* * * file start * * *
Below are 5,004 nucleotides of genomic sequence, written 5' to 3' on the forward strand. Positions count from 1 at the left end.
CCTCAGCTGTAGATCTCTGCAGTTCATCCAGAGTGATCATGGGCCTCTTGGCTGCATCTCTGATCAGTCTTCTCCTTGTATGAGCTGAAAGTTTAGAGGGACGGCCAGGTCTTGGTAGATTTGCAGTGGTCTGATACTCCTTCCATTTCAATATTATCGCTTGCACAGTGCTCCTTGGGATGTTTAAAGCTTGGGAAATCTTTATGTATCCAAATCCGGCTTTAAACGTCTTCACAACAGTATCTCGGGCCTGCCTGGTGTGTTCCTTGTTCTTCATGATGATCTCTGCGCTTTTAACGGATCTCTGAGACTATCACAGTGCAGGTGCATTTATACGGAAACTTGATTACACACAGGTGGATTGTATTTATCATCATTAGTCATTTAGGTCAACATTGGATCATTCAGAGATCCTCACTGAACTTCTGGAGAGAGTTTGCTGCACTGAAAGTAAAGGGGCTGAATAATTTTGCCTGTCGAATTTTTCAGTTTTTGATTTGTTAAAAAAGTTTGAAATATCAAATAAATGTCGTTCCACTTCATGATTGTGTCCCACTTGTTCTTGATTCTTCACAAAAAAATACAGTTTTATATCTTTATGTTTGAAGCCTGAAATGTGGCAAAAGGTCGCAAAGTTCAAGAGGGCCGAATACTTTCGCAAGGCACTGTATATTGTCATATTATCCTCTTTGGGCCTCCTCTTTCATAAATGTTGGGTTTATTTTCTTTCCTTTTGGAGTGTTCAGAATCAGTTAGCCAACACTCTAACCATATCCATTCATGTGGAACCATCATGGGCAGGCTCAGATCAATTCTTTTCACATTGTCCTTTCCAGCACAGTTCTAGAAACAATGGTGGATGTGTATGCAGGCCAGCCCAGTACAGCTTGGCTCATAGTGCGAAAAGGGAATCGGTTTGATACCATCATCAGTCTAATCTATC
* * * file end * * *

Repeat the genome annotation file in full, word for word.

Below are 5,004 nucleotides of genomic sequence, written 5' to 3' on the forward strand. Positions count from 1 at the left end.
CCTCAGCTGTAGATCTCTGCAGTTCATCCAGAGTGATCATGGGCCTCTTGGCTGCATCTCTGATCAGTCTTCTCCTTGTATGAGCTGAAAGTTTAGAGGGACGGCCAGGTCTTGGTAGATTTGCAGTGGTCTGATACTCCTTCCATTTCAATATTATCGCTTGCACAGTGCTCCTTGGGATGTTTAAAGCTTGGGAAATCTTTATGTATCCAAATCCGGCTTTAAACGTCTTCACAACAGTATCTCGGGCCTGCCTGGTGTGTTCCTTGTTCTTCATGATGATCTCTGCGCTTTTAACGGATCTCTGAGACTATCACAGTGCAGGTGCATTTATACGGAAACTTGATTACACACAGGTGGATTGTATTTATCATCATTAGTCATTTAGGTCAACATTGGATCATTCAGAGATCCTCACTGAACTTCTGGAGAGAGTTTGCTGCACTGAAAGTAAAGGGGCTGAATAATTTTGCCTGTCGAATTTTTCAGTTTTTGATTTGTTAAAAAAGTTTGAAATATCAAATAAATGTCGTTCCACTTCATGATTGTGTCCCACTTGTTCTTGATTCTTCACAAAAAAATACAGTTTTATATCTTTATGTTTGAAGCCTGAAATGTGGCAAAAGGTCGCAAAGTTCAAGAGGGCCGAATACTTTCGCAAGGCACTGTATATTGTCATATTATCCTCTTTGGGCCTCCTCTTTCATAAATGTTGGGTTTATTTTCTTTCCTTTTGGAGTGTTCAGAATCAGTTAGCCAACACTCTAACCATATCCATTCATGTGGAACCATCATGGGCAGGCTCAGATCAATTCTTTTCACATTGTCCTTTCCAGCACAGTTCTAGAAACAATGGTGGATGTGTATGCAGGCCAGCCCAGTACAGCTTGGCTCATAGTGCGAAAAGGGAATCGGTTTGATACCATCATCAGTCTAATCTATC